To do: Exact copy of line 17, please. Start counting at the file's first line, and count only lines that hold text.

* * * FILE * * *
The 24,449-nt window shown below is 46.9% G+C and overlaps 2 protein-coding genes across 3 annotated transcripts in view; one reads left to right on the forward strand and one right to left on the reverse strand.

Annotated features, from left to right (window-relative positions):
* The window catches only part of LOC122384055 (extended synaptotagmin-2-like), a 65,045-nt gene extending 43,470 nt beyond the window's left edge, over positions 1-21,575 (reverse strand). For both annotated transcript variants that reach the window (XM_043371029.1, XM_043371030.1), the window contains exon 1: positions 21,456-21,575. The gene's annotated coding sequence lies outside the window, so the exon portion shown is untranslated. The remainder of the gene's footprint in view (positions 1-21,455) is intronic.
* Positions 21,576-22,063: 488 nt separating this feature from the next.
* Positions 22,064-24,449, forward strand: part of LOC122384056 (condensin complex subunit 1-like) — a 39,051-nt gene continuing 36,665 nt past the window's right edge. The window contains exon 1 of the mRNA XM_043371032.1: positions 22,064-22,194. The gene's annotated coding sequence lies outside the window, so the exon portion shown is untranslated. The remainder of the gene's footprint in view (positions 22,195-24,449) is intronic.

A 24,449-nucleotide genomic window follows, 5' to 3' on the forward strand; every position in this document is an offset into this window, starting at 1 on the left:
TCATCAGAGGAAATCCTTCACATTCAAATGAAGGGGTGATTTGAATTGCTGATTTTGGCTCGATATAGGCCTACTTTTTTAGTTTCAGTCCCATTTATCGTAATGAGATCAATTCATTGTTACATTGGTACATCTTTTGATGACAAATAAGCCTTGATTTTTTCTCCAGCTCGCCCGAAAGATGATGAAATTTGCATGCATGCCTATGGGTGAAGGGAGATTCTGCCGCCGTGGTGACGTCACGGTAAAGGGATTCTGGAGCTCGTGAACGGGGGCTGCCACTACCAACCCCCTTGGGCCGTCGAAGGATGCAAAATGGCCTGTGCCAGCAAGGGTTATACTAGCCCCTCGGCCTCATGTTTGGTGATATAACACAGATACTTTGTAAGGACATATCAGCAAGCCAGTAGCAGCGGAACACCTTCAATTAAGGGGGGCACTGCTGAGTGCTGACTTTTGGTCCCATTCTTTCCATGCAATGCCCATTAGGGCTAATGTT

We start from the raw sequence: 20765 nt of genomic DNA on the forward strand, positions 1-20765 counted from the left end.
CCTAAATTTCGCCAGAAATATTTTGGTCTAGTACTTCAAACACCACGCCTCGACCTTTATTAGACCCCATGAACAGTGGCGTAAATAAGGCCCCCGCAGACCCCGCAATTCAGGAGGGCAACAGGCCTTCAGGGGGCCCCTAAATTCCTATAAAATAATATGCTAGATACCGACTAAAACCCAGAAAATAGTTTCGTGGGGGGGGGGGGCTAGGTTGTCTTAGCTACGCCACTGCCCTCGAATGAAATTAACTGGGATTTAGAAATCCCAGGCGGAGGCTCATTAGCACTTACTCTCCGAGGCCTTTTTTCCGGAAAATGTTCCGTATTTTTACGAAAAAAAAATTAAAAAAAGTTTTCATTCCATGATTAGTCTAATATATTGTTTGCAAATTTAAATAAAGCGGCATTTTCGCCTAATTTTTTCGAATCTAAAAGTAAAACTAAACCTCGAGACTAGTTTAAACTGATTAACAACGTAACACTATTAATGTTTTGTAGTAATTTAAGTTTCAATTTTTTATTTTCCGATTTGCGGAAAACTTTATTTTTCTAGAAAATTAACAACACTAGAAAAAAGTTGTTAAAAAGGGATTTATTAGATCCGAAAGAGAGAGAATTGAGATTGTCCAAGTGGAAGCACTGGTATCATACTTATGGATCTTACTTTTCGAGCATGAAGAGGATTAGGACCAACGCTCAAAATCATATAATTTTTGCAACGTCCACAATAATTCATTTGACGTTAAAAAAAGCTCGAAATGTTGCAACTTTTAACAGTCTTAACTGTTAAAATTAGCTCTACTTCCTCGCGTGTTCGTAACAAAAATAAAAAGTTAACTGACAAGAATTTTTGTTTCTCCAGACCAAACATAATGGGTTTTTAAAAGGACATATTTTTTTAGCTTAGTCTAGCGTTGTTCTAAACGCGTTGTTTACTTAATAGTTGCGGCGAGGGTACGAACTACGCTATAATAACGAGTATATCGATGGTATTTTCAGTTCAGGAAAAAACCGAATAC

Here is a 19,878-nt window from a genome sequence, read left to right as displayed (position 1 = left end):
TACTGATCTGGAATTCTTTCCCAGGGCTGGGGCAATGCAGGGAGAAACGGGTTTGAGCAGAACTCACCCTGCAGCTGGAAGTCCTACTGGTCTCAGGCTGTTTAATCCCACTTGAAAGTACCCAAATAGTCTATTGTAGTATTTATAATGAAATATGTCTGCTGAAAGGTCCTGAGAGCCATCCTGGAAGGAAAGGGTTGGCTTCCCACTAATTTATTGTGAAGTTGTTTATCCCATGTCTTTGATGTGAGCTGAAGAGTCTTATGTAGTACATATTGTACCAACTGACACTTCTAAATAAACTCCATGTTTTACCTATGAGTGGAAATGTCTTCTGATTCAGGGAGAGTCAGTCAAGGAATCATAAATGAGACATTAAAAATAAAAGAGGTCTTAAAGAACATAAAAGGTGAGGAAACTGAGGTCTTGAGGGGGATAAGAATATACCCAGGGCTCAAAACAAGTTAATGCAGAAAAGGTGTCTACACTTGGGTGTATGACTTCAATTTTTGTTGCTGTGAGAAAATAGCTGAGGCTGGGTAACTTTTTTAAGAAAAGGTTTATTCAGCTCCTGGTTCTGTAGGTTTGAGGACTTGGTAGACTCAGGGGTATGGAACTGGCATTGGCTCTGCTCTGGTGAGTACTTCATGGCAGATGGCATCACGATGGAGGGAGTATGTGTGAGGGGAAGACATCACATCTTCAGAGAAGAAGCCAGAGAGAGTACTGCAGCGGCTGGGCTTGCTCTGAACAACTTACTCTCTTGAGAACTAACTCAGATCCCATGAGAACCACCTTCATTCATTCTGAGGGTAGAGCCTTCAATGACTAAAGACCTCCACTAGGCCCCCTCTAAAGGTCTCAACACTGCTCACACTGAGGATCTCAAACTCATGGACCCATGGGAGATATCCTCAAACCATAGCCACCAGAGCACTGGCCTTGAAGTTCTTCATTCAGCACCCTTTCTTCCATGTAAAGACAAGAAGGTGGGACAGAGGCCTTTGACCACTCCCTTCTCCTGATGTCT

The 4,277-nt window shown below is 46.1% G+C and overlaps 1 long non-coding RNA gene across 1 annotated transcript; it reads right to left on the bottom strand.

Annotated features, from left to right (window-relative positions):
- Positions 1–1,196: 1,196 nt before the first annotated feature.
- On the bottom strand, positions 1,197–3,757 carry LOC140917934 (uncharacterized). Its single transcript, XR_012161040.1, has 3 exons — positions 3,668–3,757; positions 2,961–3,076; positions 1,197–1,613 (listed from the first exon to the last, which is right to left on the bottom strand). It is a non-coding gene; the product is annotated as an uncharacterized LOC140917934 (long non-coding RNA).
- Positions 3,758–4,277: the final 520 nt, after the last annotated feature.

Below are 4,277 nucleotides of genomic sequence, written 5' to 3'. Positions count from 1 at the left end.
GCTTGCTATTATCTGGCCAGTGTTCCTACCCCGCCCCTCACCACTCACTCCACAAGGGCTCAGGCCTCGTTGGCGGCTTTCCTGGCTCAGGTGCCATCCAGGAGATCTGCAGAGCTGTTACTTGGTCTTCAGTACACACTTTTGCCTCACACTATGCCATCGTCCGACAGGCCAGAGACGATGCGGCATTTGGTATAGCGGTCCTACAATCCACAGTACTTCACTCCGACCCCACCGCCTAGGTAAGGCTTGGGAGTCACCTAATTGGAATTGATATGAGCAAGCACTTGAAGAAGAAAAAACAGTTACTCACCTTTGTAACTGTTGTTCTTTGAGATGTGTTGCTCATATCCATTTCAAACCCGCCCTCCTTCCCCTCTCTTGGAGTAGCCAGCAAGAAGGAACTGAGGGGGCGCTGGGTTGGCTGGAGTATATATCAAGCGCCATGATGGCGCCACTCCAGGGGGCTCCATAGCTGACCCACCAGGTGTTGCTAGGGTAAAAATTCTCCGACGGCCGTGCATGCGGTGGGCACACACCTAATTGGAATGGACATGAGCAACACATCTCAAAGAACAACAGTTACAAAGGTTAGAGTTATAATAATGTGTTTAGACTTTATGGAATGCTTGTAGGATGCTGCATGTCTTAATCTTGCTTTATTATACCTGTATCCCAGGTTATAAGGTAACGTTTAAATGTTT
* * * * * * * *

Below are 4,277 nucleotides of genomic sequence, written 5' to 3'. Positions count from 1 at the left end.